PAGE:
Photograph: Mistey Nguyen
Photograph: Mistey Nguyen
  • Restaurants
  • Andersonville
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Passerotto (CLOSED)

5 out of 5 stars

Equal parts warm and captivating, this Andersonville storefront turns out Italian-tinged Korean fare and food-loving wines in a homey space.

Maggie Hennessy

Time Out says

You know that feeling you get when you discover a great little indie band for the first time and every track sounds like it was written for you? Unknowingly, you take partial ownership of the group, turning every listening session into a small, mildly smug act of self-expression.

Restaurants can have the same effect, you know. At least, that’s how I felt about dining at Passerotto, which translates to “little bird” in Italian. Jennifer Kim’s (Snaggletooth) charming new restaurant is at once breezy and intensely felt, comfy yet dressed up. The Italian-influenced Korean-American cuisine is unique and wholly delicious, and the wine somehow elevates it further.

Inside, the brick-walled space with white penny-tile floors and exposed ducts feels like a stylish friend’s lived-in apartment. Two- and four-top tables with dusty-blue chairs line half the room, which is outfitted in quirky framed Japanese prints, succulents and digital weavings mingling with Kim’s family photos. A long bar offers seats on both sides, blurring the staff-customer barrier.

Delineated in both English and Korean, the single-page menu breaks out into composed raw proteins (hwe), little shareables (jom), noodles and rice (gooksoo and bap), and heftier platters for two (du myung). Lesser-known European wines dominate the beverage section, which I took as a sign to ask our server—who happened to be general manager/drinks architect Tegan Brace (Danke)—for pairing suggestions.

Of course, you can also spring for one of six easy-sipping beers or three cocktails on offer. Even the Coalmine’s Canary—a white negroni with gin, bergamot and a mouth-puckering whisper of Malört—manages to play nice with the food.

If you frequented Snaggletooth before its demise in 2017, you probably saw Kim trimming paper-thin slices of lustrous cured trout behind the glass display case. You can taste her seafood prowess once again here, most notably in the hwe section. Delicate bay scallops trembled beneath chive blossoms and dribbles of housemade XO sauce, an amalgam of dried fish, ‘nduja, chiles and brown sugar that elegantly walked the line between sweet and savory. Dabs of pungent onion puree coated our tongues in peanutty umami. The dish’s oceanic sweetness was mirrored by stony, honeyed French chenin blanc bubbles that flitted across my tongue.

In the balanced Honam tartare, mildly carnal lamb concealed a custardy cured egg yolk beneath a blanket of nutty Parmesan, next to fat spools of pickled cucumber and Asian pear that lent a bright crunch. We piled the lot on fried rice crackers dusted with black lime that I’d happily snack on like Funyuns.

If I see pasta on a menu, chances are I’ll order it and like it. Even so, trust when I say Kim’s housemade cavatelli is special—a becoming marriage of earthy central Italy and coastal Japan. Toothsome shells pooled in glistening, sea-kissed nori butter alongside long beans, wisps of fried sweet potato and bracing pickled shallots. The salty, lemony Austrian gruner veltliner we sipped magnified the dish’s gentle salinity.

That same wine cleaned our palates between spicy, smoky bites of charred shishitos tossed in garlicky doenjang bagna cauda and stacked over a cloud of smoked soft tofu and whipped ricotta.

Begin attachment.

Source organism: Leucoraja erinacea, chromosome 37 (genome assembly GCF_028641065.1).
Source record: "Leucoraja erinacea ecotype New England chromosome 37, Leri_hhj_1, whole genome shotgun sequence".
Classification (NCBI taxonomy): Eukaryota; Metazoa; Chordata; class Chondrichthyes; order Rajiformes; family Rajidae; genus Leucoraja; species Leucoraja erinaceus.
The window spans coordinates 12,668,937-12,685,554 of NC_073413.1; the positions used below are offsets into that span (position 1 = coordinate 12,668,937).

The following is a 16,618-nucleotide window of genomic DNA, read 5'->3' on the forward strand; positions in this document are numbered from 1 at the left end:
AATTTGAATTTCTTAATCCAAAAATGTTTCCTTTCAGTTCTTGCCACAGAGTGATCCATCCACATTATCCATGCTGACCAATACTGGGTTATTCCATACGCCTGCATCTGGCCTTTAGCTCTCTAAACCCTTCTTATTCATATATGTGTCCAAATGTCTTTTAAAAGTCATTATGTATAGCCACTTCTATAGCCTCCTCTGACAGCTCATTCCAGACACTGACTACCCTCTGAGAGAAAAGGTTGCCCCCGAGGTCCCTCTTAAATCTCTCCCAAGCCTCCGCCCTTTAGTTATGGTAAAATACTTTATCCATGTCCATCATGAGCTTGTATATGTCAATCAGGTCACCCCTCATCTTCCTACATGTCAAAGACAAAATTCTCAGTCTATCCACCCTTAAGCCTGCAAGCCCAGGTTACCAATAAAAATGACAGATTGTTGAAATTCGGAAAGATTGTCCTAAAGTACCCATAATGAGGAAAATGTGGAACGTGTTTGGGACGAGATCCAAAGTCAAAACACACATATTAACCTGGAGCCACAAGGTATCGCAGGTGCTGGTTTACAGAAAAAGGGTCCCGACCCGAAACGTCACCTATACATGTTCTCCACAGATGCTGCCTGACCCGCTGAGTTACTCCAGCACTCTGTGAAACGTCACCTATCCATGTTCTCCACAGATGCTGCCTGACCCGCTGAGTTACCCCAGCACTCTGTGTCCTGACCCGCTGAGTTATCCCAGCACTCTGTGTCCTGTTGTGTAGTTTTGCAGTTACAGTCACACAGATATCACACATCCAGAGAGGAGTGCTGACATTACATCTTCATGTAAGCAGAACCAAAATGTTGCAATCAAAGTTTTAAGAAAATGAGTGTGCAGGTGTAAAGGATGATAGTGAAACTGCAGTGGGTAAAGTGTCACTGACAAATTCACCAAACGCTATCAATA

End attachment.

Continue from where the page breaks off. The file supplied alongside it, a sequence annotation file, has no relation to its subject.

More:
Succulent kalbi short ribs provided the photogenic finale—the tough, fatty rib meat braised into submission then painted with sticky-sweet glaze and seared before Kim arranged the pieces atop their bone sections like corporeal artwork. We tucked the tender meat into minty shiso leaves with rice and spoonfuls of that night’s colorful banchan: sesame-scented bok choy, creamy Korean potato salad, spicy-savory pickled veggies, two kimchis and a requisite blob of sweet-nutty gochujang.

You’ll find just one dessert here: cantuccini, a soft cookie in the vein of once-baked biscotti. Packed with bitter lemon peel, tart cherries and almonds, a quick dip in the accompanying passito (Italian raisin wine that tastes like port) tamed its puckering elements, creating a harmonious last bite.

It betrays the honest-to-goodness collaboration going on at Passerotto to achieve that elusive, blissful equilibrium—knowing when to let certain ingredients sing a little louder, and appreciating the oft-overlooked power of subtlety. Spending a few hours in this lively ecosystem also left me hungrily wondering how Passerotto’s identity will evolve a year, or five, from now. I can’t wait to watch it unfold—as long as they don’t forget they were my restaurant way back when.


Atmosphere: It’s hard not to be charmed by this diminutive Andersonville eatery, where the menu blends ambrosial Korean flavors and hints of Italian influence with craveable results in an easygoing space.

What to eat: A hungry duo will be satisfied with a raw and small plate or two, noodle dish and a “for two,” like the luscious short ribs or braised pork belly. Don’t sleep on the housemade cavatelli or scallop crudo.

What to drink: Balanced, food-loving wines (all available by the glass and bottle for now) dominate the drink list, so ask for suggestions.

Where to sit: Request one of two tables along the front window for excellent Clark Street people-watching. Perimeter tables favor small groups, while the boisterous bar is great for dates.

Maggie Hennessy is the restaurant and bar critic for Time Out Chicago. She likes (real) dive bars and bread with every meal. Follow her on Twitter and Instagram @edible_words.


5420 N Clark St
Opening hours:
Tue–Thu 5–10pm; Fri, Sat 5–11pm
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